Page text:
Edit src/main.js and add our store (the lines in bold):

import Vue from 'vue';
import App from './App.vue';
**import store from './store';**

/* eslint-disable no-new */
new Vue({
  el: '#app',
  store,
  render: h => h(App),
});

With vuex in place, all current and future components we build have access to the $store variable.

Right now, we only have one piece of state in our app: the forSale variable. Let’s move that to src/store.js. Cut and paste the array from src/App.vue. While we’re here, let’s also add an inCart array. It will be empty by default.

import Vue from 'vue';
import Vuex from 'vuex';

Vue.use(Vuex);

export default new Vuex.Store({
  state: {
    forSale: [
      { invId: 1, name: 'An Item', image: '//placehold.it/200', price: 999 },
      { invId: 2, name: 'Thing', image: '//placehold.it/200', price: 1499 },
      { invId: 3, name: 'Doo-dad', image: '//placehold.it/200', price: 499 },
      { invId: 4, name: 'Other thing', image: '//placehold.it/200', price: 299 },
    ],
    inCart: [],
  },
  getters: {
    // TODO: Add getters
  },
  mutations: {
    // TODO: Add mutations
  },
  actions: {
    // TODO: Add actions
  },
});

State should not be accessed directly in vuex. Instead, use getters. Create a getter for each of the arrays in our state.

getters: {
  forSale: state => state.forSale,
  inCart: state => state.inCart,
},

If you are unfamiliar with ES6 arrow functions

forSale: state => state.forSale,

…is (basically) equivalent to…

forSale: function (state) {
  return state.forSale;
},

Since our state will come from the store now, we can remove the data() attribute from src/App.vue, And add a computed property that pulls the forSale getter from $store instead. We can do the same for inCart, as well.

export default {
  name: 'app',
  computed: {
    forSale() { return this.$store.getters.forSale; },
    inCart() { return this.$store.getters.inCart; },
  },
  components: {
    Item,
  },
};

Let’s also output the inCart property in the template. This is just temporary so we can see what’s in the array.

<template>
  <div id="app" class="container my-5">
    <h1>My online store</h1>

    <div class="row">
      <Item <!-- snip --> />
    </div>

    {{ inCart }}
  </div>
</template>

Switching back to our live web app, everything besides the {{ inCart }} output should appear as it was before we added vuex. Once again, on the surface nothing has changed, but behind the scenes we have made our app ready to implement more powerful features while remaining easy to reason about.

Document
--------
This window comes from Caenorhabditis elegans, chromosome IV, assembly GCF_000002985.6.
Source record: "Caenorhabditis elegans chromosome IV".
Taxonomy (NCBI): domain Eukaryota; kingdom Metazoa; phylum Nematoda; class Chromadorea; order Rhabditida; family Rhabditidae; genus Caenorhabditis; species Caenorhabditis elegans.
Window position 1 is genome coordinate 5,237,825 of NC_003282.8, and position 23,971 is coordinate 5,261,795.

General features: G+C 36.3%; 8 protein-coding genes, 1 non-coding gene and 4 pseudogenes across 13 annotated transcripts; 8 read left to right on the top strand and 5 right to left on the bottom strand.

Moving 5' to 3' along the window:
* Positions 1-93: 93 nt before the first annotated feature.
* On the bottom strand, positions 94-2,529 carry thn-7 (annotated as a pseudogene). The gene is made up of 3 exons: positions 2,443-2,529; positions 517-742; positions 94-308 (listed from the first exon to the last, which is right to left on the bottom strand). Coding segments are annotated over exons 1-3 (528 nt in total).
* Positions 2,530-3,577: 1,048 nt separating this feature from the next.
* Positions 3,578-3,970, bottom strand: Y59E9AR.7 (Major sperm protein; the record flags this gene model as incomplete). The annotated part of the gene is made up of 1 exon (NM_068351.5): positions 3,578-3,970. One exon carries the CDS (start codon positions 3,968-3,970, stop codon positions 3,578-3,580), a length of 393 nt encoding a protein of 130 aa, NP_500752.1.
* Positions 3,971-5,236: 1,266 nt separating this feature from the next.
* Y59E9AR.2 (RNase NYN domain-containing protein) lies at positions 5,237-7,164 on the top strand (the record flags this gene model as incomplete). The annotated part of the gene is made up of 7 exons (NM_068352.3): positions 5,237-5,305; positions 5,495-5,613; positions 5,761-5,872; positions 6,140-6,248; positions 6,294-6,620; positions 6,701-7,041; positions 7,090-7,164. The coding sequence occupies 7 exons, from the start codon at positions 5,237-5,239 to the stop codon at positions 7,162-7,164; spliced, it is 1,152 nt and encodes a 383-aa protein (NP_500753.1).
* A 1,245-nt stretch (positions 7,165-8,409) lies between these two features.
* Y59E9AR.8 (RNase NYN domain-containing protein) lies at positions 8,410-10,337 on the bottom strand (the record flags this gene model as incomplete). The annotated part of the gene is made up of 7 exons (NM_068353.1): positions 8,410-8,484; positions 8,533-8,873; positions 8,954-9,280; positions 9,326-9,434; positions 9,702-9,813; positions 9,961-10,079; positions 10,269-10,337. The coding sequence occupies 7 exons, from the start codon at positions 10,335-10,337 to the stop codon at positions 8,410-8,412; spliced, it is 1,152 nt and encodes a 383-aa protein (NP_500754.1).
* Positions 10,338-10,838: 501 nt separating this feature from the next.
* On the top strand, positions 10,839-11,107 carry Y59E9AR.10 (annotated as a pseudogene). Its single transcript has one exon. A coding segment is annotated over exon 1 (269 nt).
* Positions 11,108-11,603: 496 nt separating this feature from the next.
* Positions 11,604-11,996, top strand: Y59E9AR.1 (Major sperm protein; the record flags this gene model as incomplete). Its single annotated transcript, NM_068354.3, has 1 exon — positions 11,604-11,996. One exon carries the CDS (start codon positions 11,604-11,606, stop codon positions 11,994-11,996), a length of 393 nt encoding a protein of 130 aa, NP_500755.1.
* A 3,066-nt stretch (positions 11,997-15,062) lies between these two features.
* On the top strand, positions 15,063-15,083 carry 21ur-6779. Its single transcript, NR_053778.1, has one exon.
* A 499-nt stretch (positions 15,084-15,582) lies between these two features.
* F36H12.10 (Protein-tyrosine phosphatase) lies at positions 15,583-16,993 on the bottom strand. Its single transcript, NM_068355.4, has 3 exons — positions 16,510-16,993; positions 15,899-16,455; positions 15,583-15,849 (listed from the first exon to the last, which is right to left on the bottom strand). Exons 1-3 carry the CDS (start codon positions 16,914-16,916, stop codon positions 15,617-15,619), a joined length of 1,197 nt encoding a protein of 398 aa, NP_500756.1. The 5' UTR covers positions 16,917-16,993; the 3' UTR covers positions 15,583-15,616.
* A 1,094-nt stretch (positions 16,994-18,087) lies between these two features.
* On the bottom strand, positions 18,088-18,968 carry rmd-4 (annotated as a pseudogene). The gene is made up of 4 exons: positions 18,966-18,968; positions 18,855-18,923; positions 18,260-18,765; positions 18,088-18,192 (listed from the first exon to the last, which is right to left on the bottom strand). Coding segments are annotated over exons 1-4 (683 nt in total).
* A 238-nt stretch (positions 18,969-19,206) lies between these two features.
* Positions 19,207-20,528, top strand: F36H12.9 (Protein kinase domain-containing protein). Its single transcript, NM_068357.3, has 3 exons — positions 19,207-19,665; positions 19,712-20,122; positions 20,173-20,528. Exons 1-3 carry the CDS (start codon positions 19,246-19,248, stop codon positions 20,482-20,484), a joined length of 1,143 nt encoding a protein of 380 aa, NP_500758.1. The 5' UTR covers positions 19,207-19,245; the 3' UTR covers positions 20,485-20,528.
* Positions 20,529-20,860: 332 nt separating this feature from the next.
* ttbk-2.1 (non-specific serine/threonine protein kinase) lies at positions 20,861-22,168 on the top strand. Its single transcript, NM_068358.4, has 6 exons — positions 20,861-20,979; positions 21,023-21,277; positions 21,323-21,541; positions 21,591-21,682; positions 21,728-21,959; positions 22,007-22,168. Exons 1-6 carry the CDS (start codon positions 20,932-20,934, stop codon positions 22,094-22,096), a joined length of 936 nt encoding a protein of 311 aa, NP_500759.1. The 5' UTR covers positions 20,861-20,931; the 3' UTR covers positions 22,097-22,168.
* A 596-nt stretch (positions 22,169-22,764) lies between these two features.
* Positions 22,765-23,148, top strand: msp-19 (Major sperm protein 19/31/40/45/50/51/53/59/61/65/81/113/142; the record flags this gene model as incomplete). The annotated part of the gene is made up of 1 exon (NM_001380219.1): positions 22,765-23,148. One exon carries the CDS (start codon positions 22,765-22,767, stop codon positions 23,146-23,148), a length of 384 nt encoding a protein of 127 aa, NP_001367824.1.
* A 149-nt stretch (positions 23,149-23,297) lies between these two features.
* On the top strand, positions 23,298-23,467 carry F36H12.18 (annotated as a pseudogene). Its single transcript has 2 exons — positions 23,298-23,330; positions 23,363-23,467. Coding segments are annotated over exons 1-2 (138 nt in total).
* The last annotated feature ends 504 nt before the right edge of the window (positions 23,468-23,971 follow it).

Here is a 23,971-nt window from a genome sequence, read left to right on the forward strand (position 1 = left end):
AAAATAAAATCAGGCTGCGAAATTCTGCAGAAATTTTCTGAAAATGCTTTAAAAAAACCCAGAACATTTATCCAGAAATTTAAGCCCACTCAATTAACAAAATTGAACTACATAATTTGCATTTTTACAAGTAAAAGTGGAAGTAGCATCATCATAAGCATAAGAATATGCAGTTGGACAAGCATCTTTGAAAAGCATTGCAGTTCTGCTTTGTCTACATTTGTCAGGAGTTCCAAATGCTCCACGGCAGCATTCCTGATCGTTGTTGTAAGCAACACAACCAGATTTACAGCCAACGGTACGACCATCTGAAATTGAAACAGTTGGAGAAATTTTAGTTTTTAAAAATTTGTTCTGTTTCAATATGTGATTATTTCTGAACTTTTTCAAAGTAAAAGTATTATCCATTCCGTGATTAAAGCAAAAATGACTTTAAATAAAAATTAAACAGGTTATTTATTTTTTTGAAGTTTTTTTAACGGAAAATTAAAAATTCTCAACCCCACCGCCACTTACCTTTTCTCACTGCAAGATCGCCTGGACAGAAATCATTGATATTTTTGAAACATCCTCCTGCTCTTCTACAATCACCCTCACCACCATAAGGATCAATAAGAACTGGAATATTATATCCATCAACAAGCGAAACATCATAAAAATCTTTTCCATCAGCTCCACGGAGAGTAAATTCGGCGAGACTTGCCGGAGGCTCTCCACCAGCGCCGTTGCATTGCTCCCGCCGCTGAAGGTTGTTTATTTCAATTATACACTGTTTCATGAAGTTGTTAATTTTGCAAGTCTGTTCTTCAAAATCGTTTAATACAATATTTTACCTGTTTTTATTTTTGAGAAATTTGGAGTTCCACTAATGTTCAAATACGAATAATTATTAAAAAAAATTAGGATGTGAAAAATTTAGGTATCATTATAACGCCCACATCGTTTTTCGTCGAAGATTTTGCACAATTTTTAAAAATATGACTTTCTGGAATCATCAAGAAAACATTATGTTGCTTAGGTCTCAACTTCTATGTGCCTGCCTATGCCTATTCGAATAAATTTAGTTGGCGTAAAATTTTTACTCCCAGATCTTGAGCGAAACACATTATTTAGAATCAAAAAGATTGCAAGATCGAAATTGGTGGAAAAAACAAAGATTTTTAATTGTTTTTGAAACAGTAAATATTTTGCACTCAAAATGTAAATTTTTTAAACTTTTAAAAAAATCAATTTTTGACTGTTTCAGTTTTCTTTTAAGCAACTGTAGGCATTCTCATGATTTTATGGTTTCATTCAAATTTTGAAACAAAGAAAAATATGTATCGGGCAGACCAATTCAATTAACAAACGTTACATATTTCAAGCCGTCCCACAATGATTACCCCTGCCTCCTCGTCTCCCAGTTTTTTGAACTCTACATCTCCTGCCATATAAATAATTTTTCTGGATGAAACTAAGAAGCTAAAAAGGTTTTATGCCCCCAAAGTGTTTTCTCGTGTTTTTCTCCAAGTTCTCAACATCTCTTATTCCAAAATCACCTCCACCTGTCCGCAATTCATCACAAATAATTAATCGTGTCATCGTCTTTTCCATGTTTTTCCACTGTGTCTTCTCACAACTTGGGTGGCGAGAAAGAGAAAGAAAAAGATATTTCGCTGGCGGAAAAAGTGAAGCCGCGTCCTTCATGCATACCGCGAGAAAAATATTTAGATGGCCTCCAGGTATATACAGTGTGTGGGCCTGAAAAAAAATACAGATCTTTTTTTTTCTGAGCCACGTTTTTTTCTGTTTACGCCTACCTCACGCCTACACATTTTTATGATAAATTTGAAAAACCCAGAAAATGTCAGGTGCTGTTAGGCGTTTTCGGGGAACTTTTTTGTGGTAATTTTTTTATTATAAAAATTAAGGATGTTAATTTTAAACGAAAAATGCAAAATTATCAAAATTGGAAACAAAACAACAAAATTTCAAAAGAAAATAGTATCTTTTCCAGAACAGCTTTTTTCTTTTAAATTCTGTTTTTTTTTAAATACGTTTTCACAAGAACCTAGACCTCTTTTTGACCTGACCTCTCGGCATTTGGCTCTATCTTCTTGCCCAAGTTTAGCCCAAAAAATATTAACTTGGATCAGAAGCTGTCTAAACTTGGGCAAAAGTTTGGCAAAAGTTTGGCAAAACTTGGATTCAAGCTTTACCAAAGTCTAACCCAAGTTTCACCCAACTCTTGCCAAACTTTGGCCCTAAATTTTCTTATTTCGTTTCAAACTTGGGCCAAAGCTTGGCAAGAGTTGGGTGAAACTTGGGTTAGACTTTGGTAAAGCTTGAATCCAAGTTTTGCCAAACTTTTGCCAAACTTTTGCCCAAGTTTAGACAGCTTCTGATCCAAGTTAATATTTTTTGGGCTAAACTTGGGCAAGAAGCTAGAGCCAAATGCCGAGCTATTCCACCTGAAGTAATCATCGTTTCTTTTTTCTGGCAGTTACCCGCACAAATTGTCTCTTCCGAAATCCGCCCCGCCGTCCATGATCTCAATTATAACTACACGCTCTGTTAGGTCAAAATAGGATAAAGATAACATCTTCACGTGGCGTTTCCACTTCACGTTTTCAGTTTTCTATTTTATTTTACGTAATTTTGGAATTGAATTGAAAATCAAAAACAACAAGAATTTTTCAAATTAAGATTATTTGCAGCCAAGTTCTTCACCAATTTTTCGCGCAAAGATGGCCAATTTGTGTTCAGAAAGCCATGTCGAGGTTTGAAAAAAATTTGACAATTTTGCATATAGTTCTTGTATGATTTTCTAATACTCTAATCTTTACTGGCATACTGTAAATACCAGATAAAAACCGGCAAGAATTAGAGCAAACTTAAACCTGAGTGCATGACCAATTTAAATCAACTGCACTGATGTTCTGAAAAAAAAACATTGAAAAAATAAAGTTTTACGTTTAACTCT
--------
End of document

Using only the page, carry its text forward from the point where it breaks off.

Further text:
The UI is unchanged besides the empty inCart array in the lower left corner.The UI is unchanged besides the empty inCart array in the lower left corner.

As a side note, I stopped my dev server in the terminal earlier to use it to install vuex. If you did the same, you’ll need to run npm run dev again to restart the dev server. Otherwise, continue on.

The “Add to cart” buttons

Now, let’s make those “Add to cart” buttons do something. In src/Item.vue, bind this method to the @click handler on the button:

<button class="btn btn-primary" **@click="addToCart(invId)"**>Add to cart</button>

Add add the method itself:

export default {
  name: 'item',
  props: ['invId', 'name', 'image', 'price'],
  **methods: {
    addToCart(invId) {
      this.$store.dispatch('addToCart', invId);
    },
  },**
};

When the button is clicked, it fires the addToCart() method, passing the invId of the item as an argument. This method dispatches to the store an addToCart action with the invId as a payload.

We must write the action in src/store.js:

actions: {
  addToCart(context, invId) { context.commit('ADD_TO_CART', invId); },
},

An action’s purpose is to perform arbitrary asynchronous operations, if any, and commit a mutation to the state. In this case, we have no async code to perform, so we just commit the mutation.

And now we write the mutation.

mutations: {
  ADD_TO_CART(state, invId) { state.inCart.push(invId); },
},

The mutation actually changes the state.

Save the this file and click any “Add to cart” button any number of times. Watch as the inCart array is filled with item inventory ID numbers.

The array shows the values of those items for which I clicked “Add to cart”.The array shows the values of those items for which I clicked “Add to cart”.

Displaying the cart

In the upper right corner, it would be nice to display a button users could click on and see their cart. The button should contain the number of items in their cart.

Add the button to the template. In src/App.vue, replace the header with the following:

<template>
  <div id="app" class="container my-5">
    <div class="row mb-3">
      <div class="col-md-9">
        <h1>My online store</h1>
      </div>
      <div class="col-md-3">
        <button class="btn btn-primary">Cart ({{ inCart.length }})</button>
      </div>
    </div>

    <!-- snip -->
  </div>
</template>

We’ve added a new row with a margin on bottom. In that row there are two columns:

  • Our header, from before.

  • The cart button, which shows the length of the inCart array (number of items in cart) in parenthesis.

The “Cart” button appears in the upper right corner.The “Cart” button appears in the upper right corner.

Since we’re going to be adding quite a bit more functionality to the shopping cart, now would be a good time to move it into its own component.

  1. Create src/ShoppingCart.vue

  2. Cut & paste the shopping cart button into the template

  3. Cut & paste the inCart computed property into the script

<template>
  <button class="btn btn-primary">Cart ({{ inCart.length }})</button>